This March, members of TGF’s Board of Trustees visited Chi Kraeng district, to meet members of TGF’s Individual Entrepreneur project and to conduct a focus group discussion, to gain constructive feedback from the users of the project – the beneficiaries. This was an opportunity for TGF leadership to learn first hand about beneficiaries’ stories, and an added platform for beneficiaries to talk about their ambitions and expansion that they may be motivated to undertake.
The Individual Entrepreneur project seeks to create opportunities for financially marginalised individuals in Chi Kraeng, who show motivation to work towards developing sustainable businesses, to support themselves and their families. Interested individuals tend to be women, with 15 of the 16 currently TGF supported entrepreneurs being women. They engage in small business activities such as chicken farming, grocery shops, mobile grocery sales, mushroom farming and tailoring. Entrepreneurs show desire and motivation to work with a viable business, and TGF provides business skills training, ongoing support and a start-up grant. All of the current entrepreneurs are earning profits, but a number of them are ambitious, and want to expand on their business
“I learned most about how to grow mushrooms on YouTube, and have been able to double my output thanks to TGF, but would love training go develop my own spores, to earn even more”, says Channary, who’s mushroom farm supplies a number of villages in the area. The farm takes constant work, but she is excited to expand. “If I can access a loan of $800, I can double my output again, which would be amazing”.
Rathy operates a small tailoring business from home, but finds herself busy a lot of the time. “I now train some people who live in villager farther away, which works for me, as they would not compete in the area I work in. I earn from that, as well as my busy tailoring.”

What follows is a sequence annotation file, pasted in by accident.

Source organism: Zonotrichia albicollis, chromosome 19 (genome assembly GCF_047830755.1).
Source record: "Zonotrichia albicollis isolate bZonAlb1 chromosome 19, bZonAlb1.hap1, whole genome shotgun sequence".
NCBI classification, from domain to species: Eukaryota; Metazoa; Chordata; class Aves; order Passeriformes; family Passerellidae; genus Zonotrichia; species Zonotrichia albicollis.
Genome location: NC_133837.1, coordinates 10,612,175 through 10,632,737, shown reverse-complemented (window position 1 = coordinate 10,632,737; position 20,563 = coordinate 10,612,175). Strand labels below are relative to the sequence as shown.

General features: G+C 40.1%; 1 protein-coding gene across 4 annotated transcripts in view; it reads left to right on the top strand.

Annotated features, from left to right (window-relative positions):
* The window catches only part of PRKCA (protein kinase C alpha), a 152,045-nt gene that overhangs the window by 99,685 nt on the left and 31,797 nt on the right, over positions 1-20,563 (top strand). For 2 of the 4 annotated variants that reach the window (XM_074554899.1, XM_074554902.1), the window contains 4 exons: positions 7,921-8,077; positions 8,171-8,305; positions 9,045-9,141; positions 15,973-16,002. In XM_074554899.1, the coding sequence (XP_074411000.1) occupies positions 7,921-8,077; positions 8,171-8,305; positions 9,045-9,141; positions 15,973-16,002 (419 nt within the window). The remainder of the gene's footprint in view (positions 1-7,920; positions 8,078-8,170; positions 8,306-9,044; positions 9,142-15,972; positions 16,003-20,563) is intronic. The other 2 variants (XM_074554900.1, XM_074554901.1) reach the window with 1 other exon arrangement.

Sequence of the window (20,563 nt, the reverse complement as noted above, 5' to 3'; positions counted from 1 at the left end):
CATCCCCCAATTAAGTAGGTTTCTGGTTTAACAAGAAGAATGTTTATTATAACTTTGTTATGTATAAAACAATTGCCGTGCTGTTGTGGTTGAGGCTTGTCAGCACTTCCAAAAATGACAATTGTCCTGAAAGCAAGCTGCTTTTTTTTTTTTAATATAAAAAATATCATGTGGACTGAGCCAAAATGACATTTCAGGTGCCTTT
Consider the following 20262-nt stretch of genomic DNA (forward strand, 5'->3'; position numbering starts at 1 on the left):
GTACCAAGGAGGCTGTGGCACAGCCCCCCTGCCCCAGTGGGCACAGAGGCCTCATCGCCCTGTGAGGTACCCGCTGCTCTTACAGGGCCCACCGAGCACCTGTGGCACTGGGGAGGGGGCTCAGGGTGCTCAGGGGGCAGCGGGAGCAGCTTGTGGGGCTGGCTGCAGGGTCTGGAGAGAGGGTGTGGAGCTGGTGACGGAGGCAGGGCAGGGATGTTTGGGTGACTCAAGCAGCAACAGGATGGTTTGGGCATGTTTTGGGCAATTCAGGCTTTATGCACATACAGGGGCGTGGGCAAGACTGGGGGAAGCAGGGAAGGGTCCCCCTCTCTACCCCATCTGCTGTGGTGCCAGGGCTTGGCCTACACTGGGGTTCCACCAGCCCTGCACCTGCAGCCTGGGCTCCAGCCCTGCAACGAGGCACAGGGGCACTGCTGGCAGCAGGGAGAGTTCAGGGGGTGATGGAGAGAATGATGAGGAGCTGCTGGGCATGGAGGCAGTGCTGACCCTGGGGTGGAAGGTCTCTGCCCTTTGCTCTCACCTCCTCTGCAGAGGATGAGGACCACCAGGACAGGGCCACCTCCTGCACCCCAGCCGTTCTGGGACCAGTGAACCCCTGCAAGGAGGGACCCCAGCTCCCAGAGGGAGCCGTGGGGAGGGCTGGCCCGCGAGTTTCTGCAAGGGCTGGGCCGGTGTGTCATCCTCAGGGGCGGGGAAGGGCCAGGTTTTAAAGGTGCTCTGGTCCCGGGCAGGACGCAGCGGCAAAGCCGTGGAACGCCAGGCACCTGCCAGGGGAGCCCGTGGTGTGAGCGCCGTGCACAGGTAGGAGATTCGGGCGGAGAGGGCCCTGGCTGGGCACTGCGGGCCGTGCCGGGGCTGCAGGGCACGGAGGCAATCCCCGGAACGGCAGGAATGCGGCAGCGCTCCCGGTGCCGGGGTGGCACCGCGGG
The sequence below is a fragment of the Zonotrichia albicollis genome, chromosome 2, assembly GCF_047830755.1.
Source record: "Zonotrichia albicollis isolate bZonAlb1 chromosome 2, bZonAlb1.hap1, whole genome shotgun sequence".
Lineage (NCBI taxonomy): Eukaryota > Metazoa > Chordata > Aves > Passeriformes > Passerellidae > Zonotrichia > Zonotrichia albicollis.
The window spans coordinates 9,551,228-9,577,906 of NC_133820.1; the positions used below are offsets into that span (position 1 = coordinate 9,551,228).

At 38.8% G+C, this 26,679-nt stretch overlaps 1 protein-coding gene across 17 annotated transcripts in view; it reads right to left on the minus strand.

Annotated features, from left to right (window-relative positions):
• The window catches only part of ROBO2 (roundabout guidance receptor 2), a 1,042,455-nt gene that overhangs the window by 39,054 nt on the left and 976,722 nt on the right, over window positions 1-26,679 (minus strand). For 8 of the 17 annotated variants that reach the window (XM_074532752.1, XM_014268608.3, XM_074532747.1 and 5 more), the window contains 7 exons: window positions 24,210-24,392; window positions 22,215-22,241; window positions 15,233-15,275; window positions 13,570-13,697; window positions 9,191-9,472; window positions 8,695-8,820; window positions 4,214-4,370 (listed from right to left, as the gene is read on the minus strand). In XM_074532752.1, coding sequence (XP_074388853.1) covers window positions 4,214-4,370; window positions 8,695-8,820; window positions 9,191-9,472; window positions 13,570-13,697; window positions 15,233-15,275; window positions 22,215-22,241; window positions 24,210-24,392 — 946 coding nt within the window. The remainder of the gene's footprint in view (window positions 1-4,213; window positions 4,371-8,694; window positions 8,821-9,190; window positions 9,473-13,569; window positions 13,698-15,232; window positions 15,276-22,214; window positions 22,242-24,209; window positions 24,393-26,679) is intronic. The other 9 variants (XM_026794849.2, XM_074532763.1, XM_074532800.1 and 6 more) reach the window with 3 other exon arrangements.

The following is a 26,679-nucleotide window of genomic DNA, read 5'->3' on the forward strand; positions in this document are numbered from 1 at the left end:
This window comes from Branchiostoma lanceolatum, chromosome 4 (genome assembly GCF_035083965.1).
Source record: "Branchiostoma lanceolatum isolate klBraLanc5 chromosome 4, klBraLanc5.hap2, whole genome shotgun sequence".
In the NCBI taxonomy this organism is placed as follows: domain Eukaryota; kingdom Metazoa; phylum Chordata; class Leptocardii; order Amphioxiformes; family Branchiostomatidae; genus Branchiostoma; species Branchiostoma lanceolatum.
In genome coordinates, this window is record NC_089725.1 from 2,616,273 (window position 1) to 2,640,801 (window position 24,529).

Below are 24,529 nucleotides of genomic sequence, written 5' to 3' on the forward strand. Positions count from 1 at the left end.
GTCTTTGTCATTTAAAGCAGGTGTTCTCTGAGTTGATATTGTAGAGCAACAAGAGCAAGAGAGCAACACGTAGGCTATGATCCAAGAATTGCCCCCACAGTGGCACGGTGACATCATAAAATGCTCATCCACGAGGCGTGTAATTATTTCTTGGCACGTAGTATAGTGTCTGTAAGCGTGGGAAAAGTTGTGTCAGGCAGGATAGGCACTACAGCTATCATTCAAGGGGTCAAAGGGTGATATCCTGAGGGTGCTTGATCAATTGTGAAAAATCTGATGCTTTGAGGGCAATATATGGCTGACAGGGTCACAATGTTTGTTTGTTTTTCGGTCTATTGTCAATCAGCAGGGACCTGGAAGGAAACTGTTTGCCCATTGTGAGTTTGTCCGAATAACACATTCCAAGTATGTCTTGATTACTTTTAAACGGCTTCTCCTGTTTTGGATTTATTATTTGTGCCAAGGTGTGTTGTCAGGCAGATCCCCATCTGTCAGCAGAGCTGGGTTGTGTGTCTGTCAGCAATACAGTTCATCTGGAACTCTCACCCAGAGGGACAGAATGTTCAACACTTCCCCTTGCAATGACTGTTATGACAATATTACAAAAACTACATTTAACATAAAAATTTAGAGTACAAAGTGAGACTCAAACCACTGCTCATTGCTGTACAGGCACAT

It was also interesting to learn about ambitions entrepreneurs had for their children, with all having had limited or no primary education themselves. A general understanding of the need to be send their own children to school was shared among all.
“I finished school at Grade 3, but one of my son’s is going to university now in Phnom Penh. He is doing very well“, says Bopha, one of the older members of the project. “I finished Grade 6, but didn’t study more. The extra income earned from my home grocery store means I can send my children to school more regularly than before,” says Leakhana, a mother of three running a small grocery store in Kraing village. These entrepreneurs want opportunities for their children that they themselves did not have. The Individual Entrepreneur project helps them achieve that.
Mostly, the visit gave Trustees the opportunity to consider what beneficiaries needs are, giving them information to take forward when working on project development. “This was great. We know that people want to expand, so hopefully can get working on how we can create opportunity to expand” – Brad Levitt, TGF Board Co-Chair.